U.S. stocks drifted between gains and losses on Monday, as investors anxiously awaited a resolution to the partial government shutdown that is now in its third week. The impasse will come to a head on Friday when the majority of government workers impacted by the…
U.S. stocks drifted between gains and losses on Monday, as investors anxiously awaited a resolution to the partial government shutdown that is now in its third week. The impasse will come to a head on Friday when the majority of government workers impacted by the shutdown miss their first full paycheck.
Equity markets struggled for direction at the start of the week. The Dow Jones Industrial Average declined by as much as 132 points on Monday but has since pared most of those losses. At the time of writing, the blue-chip index was down 35 points, or 0.2%.
The Dow opened in positive territory on Monday before continuing lower mid-morning. Read more: Dow Opens to Minor Monday Gains as US-China Trade Talks Ramp up.
The broad S&P 500 Index climbed 0.2%, where it traded close to its daily high. Gains were concentrated in the consumer discretionary sector, which has a total market cap of nearly $4.4 trillion. Consumer staples and utilities, which are known for their defensive posture, were down sharply.
Meanwhile, the technology-focused Nasdaq Composite Index rose 0.5%.
Stocks extended their relief rally on Friday after government data showed the strongest pace of hiring in ten months. U.S. nonfarm payrolls surged by 312,000 in December as average hourly wages rose 3.2%, the highest annual growth rate since 2009.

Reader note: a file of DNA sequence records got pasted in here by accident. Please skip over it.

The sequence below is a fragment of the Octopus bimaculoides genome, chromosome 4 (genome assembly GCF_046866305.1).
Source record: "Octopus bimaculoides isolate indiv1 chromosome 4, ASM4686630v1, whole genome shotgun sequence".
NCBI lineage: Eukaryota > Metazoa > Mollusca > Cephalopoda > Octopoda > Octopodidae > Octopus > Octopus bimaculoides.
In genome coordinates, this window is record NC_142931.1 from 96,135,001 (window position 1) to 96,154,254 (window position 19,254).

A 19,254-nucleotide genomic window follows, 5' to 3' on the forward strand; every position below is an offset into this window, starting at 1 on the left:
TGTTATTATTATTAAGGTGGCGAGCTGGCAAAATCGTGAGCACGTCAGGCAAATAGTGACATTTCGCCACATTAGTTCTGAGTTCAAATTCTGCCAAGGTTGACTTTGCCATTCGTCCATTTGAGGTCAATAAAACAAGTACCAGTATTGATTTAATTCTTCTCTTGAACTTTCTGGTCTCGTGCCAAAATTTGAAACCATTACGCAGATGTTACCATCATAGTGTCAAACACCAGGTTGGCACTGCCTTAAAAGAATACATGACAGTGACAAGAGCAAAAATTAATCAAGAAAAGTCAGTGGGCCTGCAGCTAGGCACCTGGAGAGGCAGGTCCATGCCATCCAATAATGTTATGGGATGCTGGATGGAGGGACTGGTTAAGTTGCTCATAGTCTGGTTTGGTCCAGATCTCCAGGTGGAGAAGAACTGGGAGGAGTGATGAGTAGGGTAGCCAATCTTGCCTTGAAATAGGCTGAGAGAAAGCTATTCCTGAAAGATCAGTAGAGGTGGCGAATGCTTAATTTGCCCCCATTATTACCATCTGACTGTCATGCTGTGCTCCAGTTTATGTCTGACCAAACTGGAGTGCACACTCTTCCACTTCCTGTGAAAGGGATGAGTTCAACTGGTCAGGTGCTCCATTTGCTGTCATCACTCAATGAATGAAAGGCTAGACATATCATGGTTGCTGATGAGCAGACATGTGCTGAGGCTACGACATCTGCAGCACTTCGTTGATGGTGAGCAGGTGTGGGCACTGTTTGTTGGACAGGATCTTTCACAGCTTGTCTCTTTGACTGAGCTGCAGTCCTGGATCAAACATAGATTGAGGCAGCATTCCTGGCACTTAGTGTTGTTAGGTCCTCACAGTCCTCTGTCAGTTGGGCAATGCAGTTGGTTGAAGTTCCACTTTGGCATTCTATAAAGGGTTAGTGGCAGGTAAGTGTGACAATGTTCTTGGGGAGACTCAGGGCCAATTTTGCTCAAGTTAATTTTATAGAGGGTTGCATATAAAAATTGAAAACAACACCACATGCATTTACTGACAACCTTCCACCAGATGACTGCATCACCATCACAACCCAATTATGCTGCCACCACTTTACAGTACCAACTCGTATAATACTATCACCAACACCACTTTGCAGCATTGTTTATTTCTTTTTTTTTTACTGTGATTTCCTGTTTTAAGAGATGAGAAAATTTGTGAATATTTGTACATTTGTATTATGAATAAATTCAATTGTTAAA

Wall Street’s sharp rebound is reflected in the CBOE Volatility Index, also known as the VIX. The so-called “fear index” declined more than 24% last week. It opened higher on Monday and currently sits at 22.25 on a scale of 1-100 where 20 represents the historic average.
The partial U.S. government shutdown entered its third week over the weekend, with Republicans and Democrats still clashing over President Trump’s proposed border wall. The White House tabled an official proposal to Democratic staff on Sunday, which included $5.7 billion in funding for a steel barrier on the U.S.-Mexico border and $800 million in additional appropriation for processing centers.
However, the document appears to be a non-starter for Democrats, who had previously called for commensurate cuts in Department of Homeland Security funding.
The prospect of a government shutdown roiled investor confidence last month, sending stock prices sharply lower. Although markets appear to be getting back on track, the impact of a prolonged shutdown on government workers could be a major source of concern. This Friday will mark the first time that the majority of government workers affected by the shutdown will miss a full paycheck.
Featured image courtesy of Shutterstock. Chart via TradingView.
Last modified: January 24, 2020 10:52 PM UTC